The Irish Times view on the reopening: deciding on acceptable risk

Rather than putting everything on pause, there is a good argument for sticking with the plan but focusing particular attention on protecting over-60s who remain unvaccinated

Empty outdoor dining areas in Dublinduring bad weather last week. The reopening of indoor dining on July 5th is now in question due to the rise in the number of Delta variant cases. Photograph: Leah Farrell /

The Government faces an important decision on Tuesday when it will assess advice from the National Public Health Emergency Team (Nphet) on whether to proceed with the next stage in the reopening as planned on July 5th. Under the current timetable, that is when indoor dining and drinking is to resume, the limit on wedding guests is to rise to 50 and four households are to be allowed to gather indoors. Taoiseach Micheál Martin has warned all along that each reopening stage is subject to review based on the progress of the vaccination campaign and wider epidemiological trends. The former has been positive overall, with 41 per cent of the adult population now fully protected. But the rise of the more transmissible Delta variant, which puts up stronger resistance to some vaccines, has complicated the picture.

One of the Government's chief concerns appears to be a desire to avoid reimposing any restrictions after they have been lifted. That's understandable but unlikely to happen. Either the July 5th reopening goes ahead and society accepts a certain level of risk, or it is delayed by a few weeks so as to buy more time for vaccinations to further blunt the impact of the Delta strain. Given that Tánaiste Leo Varadkar has said the Government is "very unlikely" to depart from public health advice, in effect it is Nphet that will decide.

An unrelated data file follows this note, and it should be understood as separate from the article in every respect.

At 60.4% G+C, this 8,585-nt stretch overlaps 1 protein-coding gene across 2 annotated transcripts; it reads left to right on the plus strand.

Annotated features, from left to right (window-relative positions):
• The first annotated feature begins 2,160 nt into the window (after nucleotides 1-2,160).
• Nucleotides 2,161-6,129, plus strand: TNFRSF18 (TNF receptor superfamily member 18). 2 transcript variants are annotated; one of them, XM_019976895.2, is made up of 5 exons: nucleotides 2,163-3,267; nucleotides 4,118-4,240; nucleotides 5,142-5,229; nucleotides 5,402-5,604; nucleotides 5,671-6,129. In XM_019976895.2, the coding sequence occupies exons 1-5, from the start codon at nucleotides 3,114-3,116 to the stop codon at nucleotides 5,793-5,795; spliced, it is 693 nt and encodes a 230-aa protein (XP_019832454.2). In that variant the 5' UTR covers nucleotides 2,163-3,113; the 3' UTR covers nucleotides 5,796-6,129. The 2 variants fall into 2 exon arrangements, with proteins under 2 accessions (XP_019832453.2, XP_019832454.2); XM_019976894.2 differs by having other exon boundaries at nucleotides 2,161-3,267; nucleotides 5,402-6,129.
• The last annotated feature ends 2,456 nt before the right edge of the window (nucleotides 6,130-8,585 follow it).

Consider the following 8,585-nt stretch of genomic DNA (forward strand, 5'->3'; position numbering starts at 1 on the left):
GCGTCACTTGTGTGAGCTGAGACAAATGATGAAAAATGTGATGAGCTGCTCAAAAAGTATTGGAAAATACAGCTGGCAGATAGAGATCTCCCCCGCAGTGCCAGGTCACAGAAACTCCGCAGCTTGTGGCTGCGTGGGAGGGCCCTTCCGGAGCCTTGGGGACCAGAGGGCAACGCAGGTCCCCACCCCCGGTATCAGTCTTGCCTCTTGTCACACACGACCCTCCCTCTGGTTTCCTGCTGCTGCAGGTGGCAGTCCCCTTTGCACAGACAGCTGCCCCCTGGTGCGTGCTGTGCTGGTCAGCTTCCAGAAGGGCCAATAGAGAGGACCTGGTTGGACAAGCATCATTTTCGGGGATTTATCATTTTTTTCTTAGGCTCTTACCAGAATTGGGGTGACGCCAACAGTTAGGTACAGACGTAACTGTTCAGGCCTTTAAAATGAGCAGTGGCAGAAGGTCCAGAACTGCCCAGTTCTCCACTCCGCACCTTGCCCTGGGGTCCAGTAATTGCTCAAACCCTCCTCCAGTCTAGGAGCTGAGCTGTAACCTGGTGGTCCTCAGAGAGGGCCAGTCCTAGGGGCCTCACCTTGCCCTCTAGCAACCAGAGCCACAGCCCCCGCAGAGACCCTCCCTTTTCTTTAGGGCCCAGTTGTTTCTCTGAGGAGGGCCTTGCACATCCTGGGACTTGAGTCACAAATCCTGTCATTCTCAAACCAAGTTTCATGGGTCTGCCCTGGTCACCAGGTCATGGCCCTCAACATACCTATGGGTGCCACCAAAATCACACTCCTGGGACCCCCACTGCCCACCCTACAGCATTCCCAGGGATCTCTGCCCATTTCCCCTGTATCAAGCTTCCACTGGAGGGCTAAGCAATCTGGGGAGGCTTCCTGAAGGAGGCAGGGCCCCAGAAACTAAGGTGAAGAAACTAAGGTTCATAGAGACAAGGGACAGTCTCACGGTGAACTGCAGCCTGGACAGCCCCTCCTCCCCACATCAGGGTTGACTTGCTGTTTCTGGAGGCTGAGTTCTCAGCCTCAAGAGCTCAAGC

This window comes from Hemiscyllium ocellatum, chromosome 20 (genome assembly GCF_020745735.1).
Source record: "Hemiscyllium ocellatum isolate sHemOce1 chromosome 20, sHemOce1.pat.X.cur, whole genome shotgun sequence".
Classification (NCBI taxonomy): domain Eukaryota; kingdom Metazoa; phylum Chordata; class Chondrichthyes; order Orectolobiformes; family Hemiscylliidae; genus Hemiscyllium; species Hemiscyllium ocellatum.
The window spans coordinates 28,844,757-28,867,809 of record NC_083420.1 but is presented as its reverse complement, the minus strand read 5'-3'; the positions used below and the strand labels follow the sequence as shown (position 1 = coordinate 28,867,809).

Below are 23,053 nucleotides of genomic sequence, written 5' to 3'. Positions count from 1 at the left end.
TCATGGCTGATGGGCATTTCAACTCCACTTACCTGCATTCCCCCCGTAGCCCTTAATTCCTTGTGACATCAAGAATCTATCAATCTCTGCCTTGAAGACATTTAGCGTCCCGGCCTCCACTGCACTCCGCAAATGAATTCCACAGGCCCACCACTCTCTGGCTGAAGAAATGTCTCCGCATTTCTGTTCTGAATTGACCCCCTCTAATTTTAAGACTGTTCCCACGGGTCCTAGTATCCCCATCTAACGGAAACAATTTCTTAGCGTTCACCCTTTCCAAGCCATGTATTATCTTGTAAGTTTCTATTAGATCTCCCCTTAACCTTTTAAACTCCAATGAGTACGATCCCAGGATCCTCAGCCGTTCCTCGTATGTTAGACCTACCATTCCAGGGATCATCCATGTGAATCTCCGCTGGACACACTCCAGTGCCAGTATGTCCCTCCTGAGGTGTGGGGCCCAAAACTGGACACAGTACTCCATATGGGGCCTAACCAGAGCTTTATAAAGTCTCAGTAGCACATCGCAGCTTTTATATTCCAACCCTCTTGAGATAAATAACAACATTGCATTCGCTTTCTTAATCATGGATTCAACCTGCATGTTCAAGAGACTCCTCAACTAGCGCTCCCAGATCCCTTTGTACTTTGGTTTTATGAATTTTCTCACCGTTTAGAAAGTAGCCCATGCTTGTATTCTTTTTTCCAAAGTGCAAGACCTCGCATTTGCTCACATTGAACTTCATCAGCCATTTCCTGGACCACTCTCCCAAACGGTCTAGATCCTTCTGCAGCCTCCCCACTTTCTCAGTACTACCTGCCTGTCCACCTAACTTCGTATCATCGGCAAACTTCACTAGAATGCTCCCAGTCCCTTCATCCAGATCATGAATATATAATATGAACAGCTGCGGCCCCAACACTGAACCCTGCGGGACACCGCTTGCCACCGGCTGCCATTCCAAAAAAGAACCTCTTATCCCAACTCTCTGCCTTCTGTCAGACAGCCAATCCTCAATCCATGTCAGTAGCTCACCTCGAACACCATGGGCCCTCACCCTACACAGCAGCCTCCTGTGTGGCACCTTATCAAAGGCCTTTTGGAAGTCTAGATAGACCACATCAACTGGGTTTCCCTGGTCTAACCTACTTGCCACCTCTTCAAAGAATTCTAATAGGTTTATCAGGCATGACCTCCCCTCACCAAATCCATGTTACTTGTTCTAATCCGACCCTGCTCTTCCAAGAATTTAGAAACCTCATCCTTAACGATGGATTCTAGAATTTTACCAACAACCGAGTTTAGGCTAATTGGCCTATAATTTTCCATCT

The Delta variant poses a real threat. It is causing a surge in infections in Britain, and while a large share of the State's most vulnerable cohorts are now fully vaccinated, hundreds of thousands of people in the 60-69 age bracket remain unprotected. That cohort is for the most part receiving the AstraZeneca vaccine, which gives 60 per cent protection against Delta after two doses but only 33 per cent after one. Even if Delta were to spread mainly among young people, its rampant circulation would make it very difficult to protect those who are at risk of severe illness from it.

Against that, however, the impact of a high infection rate now would be very different to a similar rate earlier in the year. That can be seen in England, where Delta has a death rate of one in 1,000. Ireland has an extra advantage given its heavy use of the mRNA vaccines, which give greater protection. Rather than putting everything on pause, there is a good argument for sticking with the plan but focusing particular attention on protecting over-60s who remain unvaccinated. That may mean advising them to be particularly cautious over coming weeks. But it should also involve offering them an mRNA vaccine as their second dose, thereby giving them higher protection and giving it to them quicker. Whatever the decision, it's important that the models and scenarios used to inform it should be made publicly accessible so that the debate over the level of risk society chooses to accept is not confined to a closed-doors meeting on Merrion Street.